Unequipped on the frontlines
Photojournalists seek better safety equipment, gear
Dateline: Karachi, December 9
Photojournalists from across Pakistan emphasized the need for media houses to provide safety equipment and better gear to enable them to better cover major incidents like explosions, attacks and protests without exposing themselves to mortal danger.
This was the consensus at the ‘National Consultative Dialogue on the Safety and Security of Photojournalists,’ organized by the Pakistan Press Foundation (PPF) with the support of Open Society Institute (OSI) at a local hotel in Karachi.
The participants of the dialogue identified various problems faced by photojournalists in the field, particularly when covering sensitive or dangerous assignments. They ranged from inadequate gear, lack of safety equipment like helmets and bullet-proof vests, lack of awareness of safety procedures, unrealistic demands from reporters and editors, long shifts and low pay, among others.To address the issue, they suggested more trainings and workshops for greater awareness on safety and security, dealing with hostile environments, administering basic first aid, dealing with trauma, etc.
Another major problem faced by media personnel is of threat and intimidation, not only from protestors but also from law enforcement agencies. Journalists shared stories of being roughed up by law enforcement agencies due to lack of communication, information or protocols. It was suggested that the government and media owners should coordinate with law enforcement agencies to create better coordination between them and photojournalists to reduce the risk of injury and also improve communication between them through trainings, meetings and consultations.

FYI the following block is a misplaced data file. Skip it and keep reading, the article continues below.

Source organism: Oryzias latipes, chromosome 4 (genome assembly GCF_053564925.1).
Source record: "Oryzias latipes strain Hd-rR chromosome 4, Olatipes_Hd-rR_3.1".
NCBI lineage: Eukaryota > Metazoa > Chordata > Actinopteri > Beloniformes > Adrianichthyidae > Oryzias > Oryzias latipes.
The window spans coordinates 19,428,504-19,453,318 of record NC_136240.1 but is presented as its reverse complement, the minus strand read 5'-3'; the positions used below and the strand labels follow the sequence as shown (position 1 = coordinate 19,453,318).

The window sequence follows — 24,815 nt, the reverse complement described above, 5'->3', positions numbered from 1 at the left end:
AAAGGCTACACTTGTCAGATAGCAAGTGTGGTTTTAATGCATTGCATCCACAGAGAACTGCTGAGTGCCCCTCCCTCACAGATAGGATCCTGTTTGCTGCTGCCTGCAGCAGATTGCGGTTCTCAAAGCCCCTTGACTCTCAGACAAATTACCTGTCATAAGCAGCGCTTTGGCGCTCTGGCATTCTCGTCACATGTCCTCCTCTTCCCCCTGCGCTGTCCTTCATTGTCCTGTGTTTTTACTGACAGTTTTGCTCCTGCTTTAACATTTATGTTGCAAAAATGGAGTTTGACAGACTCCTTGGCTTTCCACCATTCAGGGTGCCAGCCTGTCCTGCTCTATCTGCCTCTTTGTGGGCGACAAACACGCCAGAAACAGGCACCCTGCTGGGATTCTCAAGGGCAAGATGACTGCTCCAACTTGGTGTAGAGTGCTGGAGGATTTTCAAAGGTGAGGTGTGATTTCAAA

Lack of photo editors is another issue faced by photojournalists. According to the participants, those with prior history of photography have a better grasp of the on-ground situation, as opposed to news editors; and, therefore, photo editors can be pivotal in reducing the risk faced by the fraternity.
Absence of uniformity in standard operating procedures (SOPs) and safety protocols is another issue identified by photojournalists. The group discussed the need for enhanced SOPs to allow them to perform at the optimal level while on assignment.
The dialogue also focused on the issue of insurance of photojournalists and their equipment, along with adequate compensation in case of injury or death. Job insecurity, financial considerations, low salary that is often delayed, and lack of support network also featured heavily in the discussion. The need to implement the Wage Board Award was also emphasized.
The meeting, which was attended by photojournalists from across Pakistan, including those from international media and major media houses, suggested that the onus for improving conditions was as much on media owners, associations, LEAs, as on photojournalists.
The attendees also called on media houses as well as associations of photojournalists and non-governmental organizations (NGOs) to take up the issue of journalists injured or killed while working, and to follow-up on their cases to ensure they get the necessary compensation and support.